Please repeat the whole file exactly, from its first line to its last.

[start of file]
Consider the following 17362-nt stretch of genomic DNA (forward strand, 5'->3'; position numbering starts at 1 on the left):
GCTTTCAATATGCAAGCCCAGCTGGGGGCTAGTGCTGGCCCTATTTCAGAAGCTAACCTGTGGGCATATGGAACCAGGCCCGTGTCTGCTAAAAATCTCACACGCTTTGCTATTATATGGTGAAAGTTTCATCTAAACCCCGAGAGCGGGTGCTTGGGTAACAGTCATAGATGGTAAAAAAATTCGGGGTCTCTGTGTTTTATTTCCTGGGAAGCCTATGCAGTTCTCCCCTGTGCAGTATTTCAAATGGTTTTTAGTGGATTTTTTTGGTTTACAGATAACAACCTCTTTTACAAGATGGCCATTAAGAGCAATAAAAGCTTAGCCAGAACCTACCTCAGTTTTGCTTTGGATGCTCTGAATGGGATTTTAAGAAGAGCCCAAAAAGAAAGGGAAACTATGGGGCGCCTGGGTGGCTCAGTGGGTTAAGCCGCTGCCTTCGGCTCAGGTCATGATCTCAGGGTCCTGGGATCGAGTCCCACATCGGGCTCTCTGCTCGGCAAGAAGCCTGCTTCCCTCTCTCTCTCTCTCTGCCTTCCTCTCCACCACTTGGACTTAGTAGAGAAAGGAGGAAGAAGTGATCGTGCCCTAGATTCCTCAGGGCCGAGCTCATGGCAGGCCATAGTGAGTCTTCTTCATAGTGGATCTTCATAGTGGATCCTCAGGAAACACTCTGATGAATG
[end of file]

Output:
Consider the following 17362-nt stretch of genomic DNA (forward strand, 5'->3'; position numbering starts at 1 on the left):
GCTTTCAATATGCAAGCCCAGCTGGGGGCTAGTGCTGGCCCTATTTCAGAAGCTAACCTGTGGGCATATGGAACCAGGCCCGTGTCTGCTAAAAATCTCACACGCTTTGCTATTATATGGTGAAAGTTTCATCTAAACCCCGAGAGCGGGTGCTTGGGTAACAGTCATAGATGGTAAAAAAATTCGGGGTCTCTGTGTTTTATTTCCTGGGAAGCCTATGCAGTTCTCCCCTGTGCAGTATTTCAAATGGTTTTTAGTGGATTTTTTTGGTTTACAGATAACAACCTCTTTTACAAGATGGCCATTAAGAGCAATAAAAGCTTAGCCAGAACCTACCTCAGTTTTGCTTTGGATGCTCTGAATGGGATTTTAAGAAGAGCCCAAAAAGAAAGGGAAACTATGGGGCGCCTGGGTGGCTCAGTGGGTTAAGCCGCTGCCTTCGGCTCAGGTCATGATCTCAGGGTCCTGGGATCGAGTCCCACATCGGGCTCTCTGCTCGGCAAGAAGCCTGCTTCCCTCTCTCTCTCTCTCTGCCTTCCTCTCCACCACTTGGACTTAGTAGAGAAAGGAGGAAGAAGTGATCGTGCCCTAGATTCCTCAGGGCCGAGCTCATGGCAGGCCATAGTGAGTCTTCTTCATAGTGGATCTTCATAGTGGATCCTCAGGAAACACTCTGATGAATG